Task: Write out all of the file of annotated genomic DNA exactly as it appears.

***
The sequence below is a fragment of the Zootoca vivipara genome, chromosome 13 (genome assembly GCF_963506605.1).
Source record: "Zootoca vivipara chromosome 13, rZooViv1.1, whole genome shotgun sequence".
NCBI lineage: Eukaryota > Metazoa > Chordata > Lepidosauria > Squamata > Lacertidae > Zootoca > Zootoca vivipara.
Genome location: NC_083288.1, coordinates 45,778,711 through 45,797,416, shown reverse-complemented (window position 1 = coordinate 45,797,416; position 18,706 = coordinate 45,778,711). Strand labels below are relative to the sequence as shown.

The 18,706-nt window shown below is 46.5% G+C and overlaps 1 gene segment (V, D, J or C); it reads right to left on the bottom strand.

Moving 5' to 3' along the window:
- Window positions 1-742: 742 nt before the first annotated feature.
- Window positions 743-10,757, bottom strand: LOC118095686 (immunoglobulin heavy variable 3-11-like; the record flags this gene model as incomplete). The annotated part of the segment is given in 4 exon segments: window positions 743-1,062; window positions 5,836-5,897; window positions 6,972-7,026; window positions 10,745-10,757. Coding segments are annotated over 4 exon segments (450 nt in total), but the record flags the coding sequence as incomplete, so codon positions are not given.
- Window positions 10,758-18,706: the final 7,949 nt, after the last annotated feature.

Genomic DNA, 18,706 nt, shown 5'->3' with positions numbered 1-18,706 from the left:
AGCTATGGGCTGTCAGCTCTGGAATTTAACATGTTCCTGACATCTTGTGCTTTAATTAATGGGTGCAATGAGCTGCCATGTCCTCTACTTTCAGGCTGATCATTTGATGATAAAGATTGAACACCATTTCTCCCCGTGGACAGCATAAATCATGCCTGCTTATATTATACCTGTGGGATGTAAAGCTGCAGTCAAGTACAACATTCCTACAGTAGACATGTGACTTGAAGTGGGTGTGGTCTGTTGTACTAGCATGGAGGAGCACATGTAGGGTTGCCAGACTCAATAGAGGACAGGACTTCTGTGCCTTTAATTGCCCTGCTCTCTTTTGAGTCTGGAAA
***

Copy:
The sequence below is a fragment of the Zootoca vivipara genome, chromosome 13 (genome assembly GCF_963506605.1).
Source record: "Zootoca vivipara chromosome 13, rZooViv1.1, whole genome shotgun sequence".
NCBI lineage: Eukaryota > Metazoa > Chordata > Lepidosauria > Squamata > Lacertidae > Zootoca > Zootoca vivipara.
Genome location: NC_083288.1, coordinates 45,778,711 through 45,797,416, shown reverse-complemented (window position 1 = coordinate 45,797,416; position 18,706 = coordinate 45,778,711). Strand labels below are relative to the sequence as shown.

The 18,706-nt window shown below is 46.5% G+C and overlaps 1 gene segment (V, D, J or C); it reads right to left on the bottom strand.

Moving 5' to 3' along the window:
- Window positions 1-742: 742 nt before the first annotated feature.
- Window positions 743-10,757, bottom strand: LOC118095686 (immunoglobulin heavy variable 3-11-like; the record flags this gene model as incomplete). The annotated part of the segment is given in 4 exon segments: window positions 743-1,062; window positions 5,836-5,897; window positions 6,972-7,026; window positions 10,745-10,757. Coding segments are annotated over 4 exon segments (450 nt in total), but the record flags the coding sequence as incomplete, so codon positions are not given.
- Window positions 10,758-18,706: the final 7,949 nt, after the last annotated feature.

Genomic DNA, 18,706 nt, shown 5'->3' with positions numbered 1-18,706 from the left:
AGCTATGGGCTGTCAGCTCTGGAATTTAACATGTTCCTGACATCTTGTGCTTTAATTAATGGGTGCAATGAGCTGCCATGTCCTCTACTTTCAGGCTGATCATTTGATGATAAAGATTGAACACCATTTCTCCCCGTGGACAGCATAAATCATGCCTGCTTATATTATACCTGTGGGATGTAAAGCTGCAGTCAAGTACAACATTCCTACAGTAGACATGTGACTTGAAGTGGGTGTGGTCTGTTGTACTAGCATGGAGGAGCACATGTAGGGTTGCCAGACTCAATAGAGGACAGGACTTCTGTGCCTTTAATTGCCCTGCTCTCTTTTGAGTCTGGAAA